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Formac Studio

Analog to FireWire Video Converter for the Mac By Paulo de Andrade
A few months ago I reviewed the Dazzle Hollywood DV Bridge. The response I got from our readers has been overwhelming. There's a lot of interest in devices that can convert analog video to FireWire and vice versa, especially when many users are adopting DV as their format of choice. So I was anxious to review the Formac Studio, a seemingly more robust and more expensive ($399) alternative to the DV Bridge.

The Formac Studio is supposed to do all that the DV Bridge does and more. In addition to the analog to FireWire conversion, one of the interesting features of the Formac Studio is a built-in TV tuner that lets you watch and record TV programs on your Mac. While I see this as a purely consumer-oriented feature, it may be useful whenever you are waiting for a longer render or if you want to follow some important news.


The first impression you get from the Formac Studio is that it is a very solid device. That's partially because of the unit's design and size, as it is considerably larger than the DV Bridge. It also uses a thicker plastic shell, making is heavier and, apparently, stronger. The Studio has some nice little touches such as a built-in speaker that compensates for the usual delay caused by the analog to digital conversion and lets you monitor your footage without an audio lag. The unit ships with a very thick FireWire cable with two coils designed to keep interference down.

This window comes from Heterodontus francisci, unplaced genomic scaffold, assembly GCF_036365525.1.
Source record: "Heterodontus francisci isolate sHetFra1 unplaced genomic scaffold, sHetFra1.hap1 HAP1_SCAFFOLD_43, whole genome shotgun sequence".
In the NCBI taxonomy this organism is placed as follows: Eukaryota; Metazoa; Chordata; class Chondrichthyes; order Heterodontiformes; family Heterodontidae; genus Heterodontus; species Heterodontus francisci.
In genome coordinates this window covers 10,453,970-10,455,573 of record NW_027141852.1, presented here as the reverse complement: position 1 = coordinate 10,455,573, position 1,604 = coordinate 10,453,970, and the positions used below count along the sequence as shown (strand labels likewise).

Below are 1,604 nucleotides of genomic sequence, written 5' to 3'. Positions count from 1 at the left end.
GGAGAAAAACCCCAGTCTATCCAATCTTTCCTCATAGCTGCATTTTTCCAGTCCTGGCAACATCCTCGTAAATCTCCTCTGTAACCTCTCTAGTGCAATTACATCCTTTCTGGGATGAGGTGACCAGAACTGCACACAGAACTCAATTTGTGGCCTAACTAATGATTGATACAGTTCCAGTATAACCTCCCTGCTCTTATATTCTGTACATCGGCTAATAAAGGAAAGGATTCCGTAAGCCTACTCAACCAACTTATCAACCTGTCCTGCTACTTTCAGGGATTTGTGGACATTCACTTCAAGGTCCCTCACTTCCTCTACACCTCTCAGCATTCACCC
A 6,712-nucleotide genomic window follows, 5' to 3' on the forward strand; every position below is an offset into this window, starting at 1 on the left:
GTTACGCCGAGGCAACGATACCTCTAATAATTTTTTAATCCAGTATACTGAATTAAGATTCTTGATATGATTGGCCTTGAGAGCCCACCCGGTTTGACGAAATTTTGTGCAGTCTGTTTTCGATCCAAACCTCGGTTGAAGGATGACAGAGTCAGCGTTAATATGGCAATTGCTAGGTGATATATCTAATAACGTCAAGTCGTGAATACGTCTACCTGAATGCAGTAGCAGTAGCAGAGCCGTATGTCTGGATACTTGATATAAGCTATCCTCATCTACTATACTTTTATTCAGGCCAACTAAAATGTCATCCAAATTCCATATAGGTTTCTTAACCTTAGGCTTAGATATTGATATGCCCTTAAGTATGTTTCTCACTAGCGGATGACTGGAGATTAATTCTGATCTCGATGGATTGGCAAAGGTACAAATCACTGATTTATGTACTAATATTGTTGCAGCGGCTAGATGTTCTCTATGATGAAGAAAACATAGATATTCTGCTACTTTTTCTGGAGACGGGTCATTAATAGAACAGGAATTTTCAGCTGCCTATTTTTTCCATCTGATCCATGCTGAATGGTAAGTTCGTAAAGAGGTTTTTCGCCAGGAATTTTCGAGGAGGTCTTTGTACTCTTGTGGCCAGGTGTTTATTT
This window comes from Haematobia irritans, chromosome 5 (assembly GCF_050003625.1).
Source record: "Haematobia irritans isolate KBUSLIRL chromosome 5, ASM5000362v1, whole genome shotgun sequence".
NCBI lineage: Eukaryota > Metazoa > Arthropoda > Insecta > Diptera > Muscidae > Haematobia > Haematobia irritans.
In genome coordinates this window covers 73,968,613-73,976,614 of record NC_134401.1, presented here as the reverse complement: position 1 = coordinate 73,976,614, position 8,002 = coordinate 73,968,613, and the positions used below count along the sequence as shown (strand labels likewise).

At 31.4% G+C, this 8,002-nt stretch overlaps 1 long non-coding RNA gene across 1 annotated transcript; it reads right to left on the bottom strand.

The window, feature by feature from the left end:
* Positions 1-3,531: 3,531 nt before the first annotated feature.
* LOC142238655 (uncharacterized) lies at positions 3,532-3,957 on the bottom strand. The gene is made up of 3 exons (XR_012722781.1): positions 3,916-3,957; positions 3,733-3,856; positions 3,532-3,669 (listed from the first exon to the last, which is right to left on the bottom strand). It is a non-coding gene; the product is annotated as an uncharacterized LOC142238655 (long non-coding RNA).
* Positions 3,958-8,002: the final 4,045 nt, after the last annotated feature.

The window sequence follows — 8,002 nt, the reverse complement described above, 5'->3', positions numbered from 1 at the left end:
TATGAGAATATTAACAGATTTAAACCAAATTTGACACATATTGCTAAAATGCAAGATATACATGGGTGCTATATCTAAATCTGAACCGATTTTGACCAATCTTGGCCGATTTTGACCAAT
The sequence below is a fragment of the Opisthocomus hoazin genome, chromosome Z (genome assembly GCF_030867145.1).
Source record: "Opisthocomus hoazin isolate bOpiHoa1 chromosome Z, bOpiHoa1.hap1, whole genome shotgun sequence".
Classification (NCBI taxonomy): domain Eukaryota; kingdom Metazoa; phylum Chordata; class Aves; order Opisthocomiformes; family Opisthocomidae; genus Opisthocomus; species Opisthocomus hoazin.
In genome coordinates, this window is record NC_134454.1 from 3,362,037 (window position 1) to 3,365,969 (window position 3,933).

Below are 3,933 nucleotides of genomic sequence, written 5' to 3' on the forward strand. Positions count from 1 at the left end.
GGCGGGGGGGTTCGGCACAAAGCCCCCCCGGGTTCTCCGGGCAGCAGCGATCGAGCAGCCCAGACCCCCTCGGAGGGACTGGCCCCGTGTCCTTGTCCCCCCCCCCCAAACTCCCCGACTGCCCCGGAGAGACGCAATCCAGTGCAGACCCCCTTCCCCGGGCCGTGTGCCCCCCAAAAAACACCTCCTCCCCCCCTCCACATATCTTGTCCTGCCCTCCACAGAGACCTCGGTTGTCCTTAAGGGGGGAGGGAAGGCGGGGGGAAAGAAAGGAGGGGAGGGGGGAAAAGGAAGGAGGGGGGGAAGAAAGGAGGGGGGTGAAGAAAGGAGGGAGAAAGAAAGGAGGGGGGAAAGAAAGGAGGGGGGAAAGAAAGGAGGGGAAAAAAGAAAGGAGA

I now know the reason for those, and you will too in a moment.

One thing that worries me is that the unit doesn't come with a power supply. Formac states that the Studio can draw its power from the FireWire port on the Mac, as long as it's the only FireWire device connected at the time. Otherwise they recommend that you use a power supply. Since chances are that you'll be connecting other FireWire devices such as a camera or a drive, specially as FireWire devices are becoming so popular, I see absolutely no reason why a power supply shouldn't be included with the unit in the first place. Considering that power supplies cost just a few dollars, Formac should have saved its customers some aggravation by including this necessary component.

The Formac Studio ships with ProTV software that lets your watch and record TV programs on the Mac by using the Studio's built in tuner. All you have to do it connect an antenna or cable to the back of the unit, and you are set. The software is very cool, but it does not turn your Mac into a fully-featured PVR (Personal Video Recorder). In addition to video, you can also listen to FM radio stations.

The first Formac Studio review unit that I received exhibited some RF interference on the video that it captured and played back, ruling it out for professional use. I sent that unit back, imagining that I had received a defective one, and anxiously waited for a new unit to arrive. To my disappointment, the new unit exhibited the same problem, though slightly less intense. What this means is that whatever footage you capture with the Formac Studio will have a faint RF interference permanently imprinted over it.


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